GARDENER'S MAILBAG: What about the huisache trees?
Dear Neil: I haven’t seen you mention huisache trees and the effect the winter had on them in any of your writings. We have the one in the photo I’ve attached, and it doesn’t look like there is any green left in it. Is it gone?
It certainly looks like it. Huisache trees are sub-tropical in their origins, and February pretty well did them in for many Texas gardeners. I wish I had better news for you.
Dear Neil: Our Asian jasmine has been in its bed for 35 years and was more than a foot tall in places. The freeze really did a number on it. I started to cut it back, but now I’m wondering if I did the right thing. Should I continue?
I think I would finish the job, although it does look like there isn’t a lot of green growth left behind. It really should have been trimmed back in March, so you’ve missed a bit of the window. Follow the trimming with an application of an all-nitrogen fertilizer, the same type that you would be using on your lawn. Water it in deeply.
Dear Neil: My husband and I are restoring a historic home and, in about a year, will turn our attention to the landscape. We have cut down old ligustrums, other brush and weeds. Is there anything else we can do organically in the meantime to help prepare it for landscaping in a year?
Simply mowing it and trimming away vines will be a great start. I’m not sure that organic weed controls will work on the really tenacious vines like honeysuckle and trumpetvine, but you can probably discourage them with repetitive mowing. Save clippings and wood chips and get them into a compost pile so they can be decaying into compost that will be fit for your garden come next year. Without knowing your plans it’s hard to give you any more specific advice.
Dear Neil: What can you tell me about loquats and Texas sages now, 10 weeks after the freeze? I’m seeing a few new buds on the loquats, but no new growth on the Texas sage.
Loquats were hurt over much of the state, including South Texas where they are normally winter-hardy. Texas sage plants should have survived this intact in South Texas, but they, too, seem to have been hurt very badly over most of the state. All I can suggest on either plant is to wait another few weeks to see how they progress. You can always take them out later.
Dear Neil: We have an old 40-foot cedar elm that has developed deep cracks in its trunk. It’s had cracks in the trunk before, but never this deep. Some of its upper branches have failed to leaf out. Is this because of the cold, or is there some other problem going on?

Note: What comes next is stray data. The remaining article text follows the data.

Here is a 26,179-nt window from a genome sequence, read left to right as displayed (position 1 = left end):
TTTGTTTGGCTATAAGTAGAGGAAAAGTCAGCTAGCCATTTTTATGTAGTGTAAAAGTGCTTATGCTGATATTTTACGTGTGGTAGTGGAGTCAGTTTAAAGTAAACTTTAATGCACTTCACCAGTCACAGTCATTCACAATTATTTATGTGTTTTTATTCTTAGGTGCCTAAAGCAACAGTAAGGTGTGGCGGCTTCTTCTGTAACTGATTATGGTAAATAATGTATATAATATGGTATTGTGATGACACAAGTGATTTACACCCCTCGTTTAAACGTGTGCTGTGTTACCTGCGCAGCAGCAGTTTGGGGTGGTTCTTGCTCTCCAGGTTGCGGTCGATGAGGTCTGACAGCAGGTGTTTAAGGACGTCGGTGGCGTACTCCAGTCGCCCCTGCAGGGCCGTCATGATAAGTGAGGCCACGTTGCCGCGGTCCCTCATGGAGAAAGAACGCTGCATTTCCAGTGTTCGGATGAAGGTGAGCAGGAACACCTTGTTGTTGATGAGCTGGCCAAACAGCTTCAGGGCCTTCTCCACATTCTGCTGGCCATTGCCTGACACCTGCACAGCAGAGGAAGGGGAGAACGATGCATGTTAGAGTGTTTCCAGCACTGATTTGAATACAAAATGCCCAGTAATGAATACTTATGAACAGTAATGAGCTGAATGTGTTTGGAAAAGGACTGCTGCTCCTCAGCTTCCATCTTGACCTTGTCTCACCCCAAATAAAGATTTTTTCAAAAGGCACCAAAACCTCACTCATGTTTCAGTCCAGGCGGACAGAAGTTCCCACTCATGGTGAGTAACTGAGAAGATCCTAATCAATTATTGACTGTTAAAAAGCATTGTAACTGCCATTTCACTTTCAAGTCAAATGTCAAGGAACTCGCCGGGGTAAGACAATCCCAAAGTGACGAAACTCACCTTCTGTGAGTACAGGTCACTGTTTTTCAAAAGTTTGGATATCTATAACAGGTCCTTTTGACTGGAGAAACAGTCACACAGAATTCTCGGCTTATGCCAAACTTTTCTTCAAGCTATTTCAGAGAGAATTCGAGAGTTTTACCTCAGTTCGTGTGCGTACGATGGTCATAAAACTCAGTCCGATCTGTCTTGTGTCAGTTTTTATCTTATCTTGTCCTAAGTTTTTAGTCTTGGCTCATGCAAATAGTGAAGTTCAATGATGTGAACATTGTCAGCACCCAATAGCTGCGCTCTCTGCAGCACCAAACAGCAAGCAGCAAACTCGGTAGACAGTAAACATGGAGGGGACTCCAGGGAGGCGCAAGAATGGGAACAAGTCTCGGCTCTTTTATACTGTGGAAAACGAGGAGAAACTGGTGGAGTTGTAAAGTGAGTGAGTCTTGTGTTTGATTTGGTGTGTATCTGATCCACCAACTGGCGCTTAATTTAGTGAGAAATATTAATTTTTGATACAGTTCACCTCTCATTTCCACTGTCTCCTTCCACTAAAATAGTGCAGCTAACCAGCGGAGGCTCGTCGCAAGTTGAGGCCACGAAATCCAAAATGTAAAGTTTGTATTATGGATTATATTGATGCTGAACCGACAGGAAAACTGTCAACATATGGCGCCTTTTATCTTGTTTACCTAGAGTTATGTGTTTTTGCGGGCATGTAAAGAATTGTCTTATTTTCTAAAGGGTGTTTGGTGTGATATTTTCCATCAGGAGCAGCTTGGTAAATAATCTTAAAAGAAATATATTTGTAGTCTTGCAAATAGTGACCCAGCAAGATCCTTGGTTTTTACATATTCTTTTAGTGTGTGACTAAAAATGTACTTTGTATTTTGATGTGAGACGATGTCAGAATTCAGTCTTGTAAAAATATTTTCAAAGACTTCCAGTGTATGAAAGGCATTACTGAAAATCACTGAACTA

I think most of this is because of the cold. Many species of shade trees are showing splits in their trunks. Foresters and arborists are telling us that many of the trees will be able to heal themselves, but there is question if older, less vigorous trees will be able to do so. Don’t try to do anything heroic. However, it would be a very good idea to have a certified arborist look at your tree.
Dear Neil: I have a small garden (everything in pots). I lost my Norfolk Island pine in the freeze. Is there another good small tree I could grow in a container with no bottom? Its roots will be able to grow into the soil beneath. Would a pomegranate be good?
Pomegranates were hurt by this past winter’s cold. I guess I haven’t gotten my courage back up enough yet. If it has to be able to withstand outdoor conditions, I’d consider a tree-form crape myrtle or holly. Perhaps a Mexican plum if the pot is 40 inches in diameter (large pot). Or you could use a fruiting plum such as Methley. The very dwarf Teddy Bear southern magnolia would be delightful.
Dear Neil: I am going to be buying plugs of St. Augustine to plant into my bermuda lawn. How far apart should I space them so they’ll cover this year? Will they completely crowd out all of the bermuda eventually?
Space the plugs 16 inches apart in a checkerboard pattern. I have a square-bladed nursery spade that I use for that purpose, but a sharpshooter spade will also be about the right size. Plant them at precisely the same depth at which they were growing in the plug trays. For the record, you can also create your own plugs out of pieces of sod. That’s where the nursery spade really comes in handy. Use the soil you have just dug out of their planting holes to fill any voids. Tamp the loose soil down with your foot, then water the plugs with a water hose and breaker to get them settled in. Water them daily for the first couple of weeks and they should be good to go. They should have covered most of the ground by the end of this growing season, but turf growers will tell you that you’ll probably never get a completely solid stand that’s free of bermuda. Not to worry, however. The two grasses co-exist quite well.
Dear Neil: I was referred to you by a neighbor. Our lacebark elm has developed major trunk problems. You can see the cracks, and now it also has some kind of white growth beneath the bark. What is it, and what do we need to do?
Lacebark elms slough their bark as the trees grow, but it looks like some of this bark may have been peeled or trimmed away. That should not be done, as you don’t want the fresh wood exposed to sunlight. The white growth is fungal, but it’s probably not a serious concern. As with the cedar elm above, you need to have a certified arborist look at your tree soon.
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